Jeremy Cline 20:02
Seven to nine hours within 24 hours. Is it correct to say that the vast majority of that should ideally be in one sitting, so to speak? And it's only perhaps, like you described, if for some reason you get less sleep, and then you have a bit of a nap partway through the following day, or can one really have two stints of four hours every 24-hour period?
Terry Cralle 20:31
Apparently, there's been some research at the Virginia Tech University here in Virginia. Roger Ekirch wrote a book about sleep several years ago, but some historians think it really came in two phases, that people went to sleep. This is all before electricity, of course. So, we were really going by the moon and sun in terms of our body clock. But there are a lot of historians that believe we did do it in two phases, by phasic sleeping years ago. I think, is the eight hours solid, don't expect to wake up, don't expect to have any problems, totally realistic? Maybe not. But I think, right now, that's what we're going to have to strive for, based on all the electricity and things. But I think, if you don't get it, napping is fine, I would use that. But we probably didn't do it like this throughout history, throughout humanity. It probably is a recent thing based on our modern day lives.
Jeremy Cline 21:34
Can you just talk a little bit more about napping? Because it's something which I've heard is both a good thing, really beneficial, some people talk about a 10-minute power nap, I've heard other people say that having a 30, even 45-minute nap has really helped them in the afternoon. And then, on the other side of the coin, there are people who say, 'Oh, no, if you sleep during the day, then that's just going to mean that you don't sleep properly during the evening.' So, yeah, I'd love to hear you expand a little bit more on that.
Terry Cralle 22:04
Yeah, napping intrigues me because it gets such a bad rap, too much. I mean, I'm confused why that is. Anyway, I think that napping can really help. Again, we got real life here going on. We've got kids teething at night, dogs barking, we've got things that will wake us up, sometimes we can't get that eight hours or seven to nine of continuous sleep at night. But naps come in very handy. I mean, the research is amazing, that even a 10- or 15-minute nap can really restore your energy levels, rejuvenate your brain a little bit, get you back on track, refocused, and I think, in our culture, we've always given people a snack break, smoking break, things that they could do, coffee breaks, and I would say, gosh, if a 10- or 15-minute nap can refresh you as much as a cup of coffee, I'd choose the nap any day. That caffeine throughout the day to stay awake is a sign that you're not getting enough sleep, or there's something wrong with your sleep, if you're putting in the hours. I think some of the bad rap for napping is, if it's over 30 minutes, and it's all very situational, what's your situation, are you taking a nap in a nap room at a hospital while you're on call or something, if you're sleep deprived, if your baseline is some sleep deprivation, or if you've accrued sleep debt, a long nap sometimes will lead to sleep inertia. That's that grogginess that you have when you wake up from the nap. And it can render some people pretty incapacitated for a time. I'm trying to think what year this happened where, I think it was transatlantic flight, the pilot took a nap, and when he woke up, he had the sleep inertia, horrible, he wasn't oriented, he was confused and fuzzy headed, and he saw a planet, and he thought it was a plane, and he did a nosedive to avoid it. Anyway, it ended up correcting itself, but people on that flight, there are big stories about how unsafe sleep inertia can be. So, you want to avoid that. Actually, a nap of 30 minutes or under will prevent that from happening. But some people will take longer ones, say to offset the effects of jetlag for international travel. I think they come in handy. Some people are better nappers than others, some can't do it, some drink a cup of coffee, and then take a nap. Someone coined that term, it's not mine, Nappuccino, so by the time the caffeine effects kick in, and you get that rejuvenation from a nap and recharge from a nap, you're good to go.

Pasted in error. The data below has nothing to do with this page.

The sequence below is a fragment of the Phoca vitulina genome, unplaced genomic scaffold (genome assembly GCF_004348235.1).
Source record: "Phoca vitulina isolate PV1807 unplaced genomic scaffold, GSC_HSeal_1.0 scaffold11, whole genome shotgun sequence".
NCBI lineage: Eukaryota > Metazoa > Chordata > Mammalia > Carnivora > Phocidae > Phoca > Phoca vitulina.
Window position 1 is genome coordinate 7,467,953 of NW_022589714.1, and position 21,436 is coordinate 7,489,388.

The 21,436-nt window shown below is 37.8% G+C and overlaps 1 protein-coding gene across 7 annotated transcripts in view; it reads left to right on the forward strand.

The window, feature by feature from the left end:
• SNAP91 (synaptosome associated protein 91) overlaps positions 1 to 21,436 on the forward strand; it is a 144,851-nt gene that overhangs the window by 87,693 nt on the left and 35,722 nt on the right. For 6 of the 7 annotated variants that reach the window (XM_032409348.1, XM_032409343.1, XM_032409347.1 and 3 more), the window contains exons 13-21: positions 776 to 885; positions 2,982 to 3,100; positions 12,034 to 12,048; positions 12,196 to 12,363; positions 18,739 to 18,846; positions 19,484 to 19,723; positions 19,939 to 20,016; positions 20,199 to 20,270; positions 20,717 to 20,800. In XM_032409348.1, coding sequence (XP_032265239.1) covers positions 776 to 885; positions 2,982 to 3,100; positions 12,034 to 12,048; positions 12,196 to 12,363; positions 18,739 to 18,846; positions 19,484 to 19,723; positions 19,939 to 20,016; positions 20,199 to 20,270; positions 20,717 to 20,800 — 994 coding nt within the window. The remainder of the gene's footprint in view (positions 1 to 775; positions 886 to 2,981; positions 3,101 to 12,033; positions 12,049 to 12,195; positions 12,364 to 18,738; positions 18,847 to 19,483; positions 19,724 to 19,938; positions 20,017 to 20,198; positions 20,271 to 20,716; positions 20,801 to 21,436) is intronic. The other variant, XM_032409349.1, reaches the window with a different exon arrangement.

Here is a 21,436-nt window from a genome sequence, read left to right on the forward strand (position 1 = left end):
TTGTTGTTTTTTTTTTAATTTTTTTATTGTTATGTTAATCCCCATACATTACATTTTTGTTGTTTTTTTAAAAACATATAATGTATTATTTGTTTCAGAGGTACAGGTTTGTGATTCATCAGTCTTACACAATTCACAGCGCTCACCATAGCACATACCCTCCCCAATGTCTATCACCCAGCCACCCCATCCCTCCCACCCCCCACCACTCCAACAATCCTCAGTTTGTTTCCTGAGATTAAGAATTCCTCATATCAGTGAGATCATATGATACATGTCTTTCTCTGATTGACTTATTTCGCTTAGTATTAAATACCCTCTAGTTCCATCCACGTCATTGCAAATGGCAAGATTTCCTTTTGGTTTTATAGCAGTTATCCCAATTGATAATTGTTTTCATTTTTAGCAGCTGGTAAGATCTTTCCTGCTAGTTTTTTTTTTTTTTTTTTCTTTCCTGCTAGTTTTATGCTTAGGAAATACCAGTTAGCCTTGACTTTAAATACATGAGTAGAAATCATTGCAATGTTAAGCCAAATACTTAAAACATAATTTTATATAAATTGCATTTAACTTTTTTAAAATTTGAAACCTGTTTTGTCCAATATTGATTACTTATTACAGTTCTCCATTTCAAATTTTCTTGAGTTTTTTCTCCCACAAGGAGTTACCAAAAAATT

Jeremy Cline 25:04